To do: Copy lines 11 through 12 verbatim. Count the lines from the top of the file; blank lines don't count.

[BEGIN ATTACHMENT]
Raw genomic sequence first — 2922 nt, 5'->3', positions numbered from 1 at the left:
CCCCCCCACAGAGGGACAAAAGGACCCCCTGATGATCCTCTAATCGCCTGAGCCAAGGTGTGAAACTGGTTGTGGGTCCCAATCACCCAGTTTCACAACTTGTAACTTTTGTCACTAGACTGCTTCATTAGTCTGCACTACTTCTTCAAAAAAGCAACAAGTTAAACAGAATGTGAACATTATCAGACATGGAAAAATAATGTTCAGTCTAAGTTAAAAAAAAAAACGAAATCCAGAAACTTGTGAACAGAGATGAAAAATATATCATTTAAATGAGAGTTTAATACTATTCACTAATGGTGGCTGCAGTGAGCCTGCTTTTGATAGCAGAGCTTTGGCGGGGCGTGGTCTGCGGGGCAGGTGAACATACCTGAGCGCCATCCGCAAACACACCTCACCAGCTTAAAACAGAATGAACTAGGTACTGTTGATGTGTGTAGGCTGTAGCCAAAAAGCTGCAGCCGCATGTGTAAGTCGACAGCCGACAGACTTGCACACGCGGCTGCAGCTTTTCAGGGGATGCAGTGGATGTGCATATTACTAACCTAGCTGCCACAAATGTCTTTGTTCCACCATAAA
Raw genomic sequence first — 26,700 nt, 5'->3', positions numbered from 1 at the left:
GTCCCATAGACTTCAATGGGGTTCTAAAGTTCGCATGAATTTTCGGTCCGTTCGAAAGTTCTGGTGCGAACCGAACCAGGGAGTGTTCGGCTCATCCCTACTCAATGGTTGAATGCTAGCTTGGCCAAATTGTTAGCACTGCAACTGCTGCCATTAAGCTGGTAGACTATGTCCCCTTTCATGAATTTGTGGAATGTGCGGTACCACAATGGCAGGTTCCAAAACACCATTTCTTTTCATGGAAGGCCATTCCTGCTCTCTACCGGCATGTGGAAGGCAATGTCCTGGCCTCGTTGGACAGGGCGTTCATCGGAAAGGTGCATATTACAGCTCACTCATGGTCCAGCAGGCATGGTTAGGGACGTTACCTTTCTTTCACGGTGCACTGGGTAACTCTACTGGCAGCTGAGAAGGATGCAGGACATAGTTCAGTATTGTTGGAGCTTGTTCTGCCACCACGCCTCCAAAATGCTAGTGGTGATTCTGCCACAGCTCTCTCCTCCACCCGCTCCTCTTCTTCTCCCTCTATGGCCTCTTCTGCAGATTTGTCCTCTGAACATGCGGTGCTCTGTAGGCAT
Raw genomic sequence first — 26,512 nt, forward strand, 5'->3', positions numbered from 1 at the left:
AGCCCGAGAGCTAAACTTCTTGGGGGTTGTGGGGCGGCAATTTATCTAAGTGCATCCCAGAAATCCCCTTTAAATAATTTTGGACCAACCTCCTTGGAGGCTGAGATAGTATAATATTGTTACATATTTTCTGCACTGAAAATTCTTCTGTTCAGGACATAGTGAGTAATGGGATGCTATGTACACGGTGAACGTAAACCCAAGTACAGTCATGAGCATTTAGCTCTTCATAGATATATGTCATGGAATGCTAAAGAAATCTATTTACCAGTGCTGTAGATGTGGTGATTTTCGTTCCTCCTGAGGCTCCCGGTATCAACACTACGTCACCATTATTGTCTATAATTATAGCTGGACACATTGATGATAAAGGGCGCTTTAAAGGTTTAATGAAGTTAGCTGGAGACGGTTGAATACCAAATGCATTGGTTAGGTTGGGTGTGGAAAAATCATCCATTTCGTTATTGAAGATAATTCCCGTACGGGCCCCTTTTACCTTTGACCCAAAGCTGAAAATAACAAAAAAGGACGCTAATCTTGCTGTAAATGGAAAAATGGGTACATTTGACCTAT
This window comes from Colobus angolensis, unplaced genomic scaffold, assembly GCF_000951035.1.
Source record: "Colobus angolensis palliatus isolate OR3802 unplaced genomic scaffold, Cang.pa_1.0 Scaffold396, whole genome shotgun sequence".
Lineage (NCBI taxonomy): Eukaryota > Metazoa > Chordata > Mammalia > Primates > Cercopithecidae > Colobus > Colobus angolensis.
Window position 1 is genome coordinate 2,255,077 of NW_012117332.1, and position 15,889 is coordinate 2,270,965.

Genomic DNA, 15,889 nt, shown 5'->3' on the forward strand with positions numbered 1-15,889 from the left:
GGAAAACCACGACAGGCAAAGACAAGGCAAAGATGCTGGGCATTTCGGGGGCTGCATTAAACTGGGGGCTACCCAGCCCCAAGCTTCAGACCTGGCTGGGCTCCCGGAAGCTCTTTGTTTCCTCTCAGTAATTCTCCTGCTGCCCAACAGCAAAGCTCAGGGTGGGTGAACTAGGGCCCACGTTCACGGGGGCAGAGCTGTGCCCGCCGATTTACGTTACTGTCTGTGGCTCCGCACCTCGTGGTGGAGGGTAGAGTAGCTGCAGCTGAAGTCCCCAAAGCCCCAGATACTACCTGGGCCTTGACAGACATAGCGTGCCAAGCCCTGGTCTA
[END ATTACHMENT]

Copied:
Genomic DNA, 15,889 nt, shown 5'->3' on the forward strand with positions numbered 1-15,889 from the left:
GGAAAACCACGACAGGCAAAGACAAGGCAAAGATGCTGGGCATTTCGGGGGCTGCATTAAACTGGGGGCTACCCAGCCCCAAGCTTCAGACCTGGCTGGGCTCCCGGAAGCTCTTTGTTTCCTCTCAGTAATTCTCCTGCTGCCCAACAGCAAAGCTCAGGGTGGGTGAACTAGGGCCCACGTTCACGGGGGCAGAGCTGTGCCCGCCGATTTACGTTACTGTCTGTGGCTCCGCACCTCGTGGTGGAGGGTAGAGTAGCTGCAGCTGAAGTCCCCAAAGCCCCAGATACTACCTGGGCCTTGACAGACATAGCGTGCCAAGCCCTGGTCTA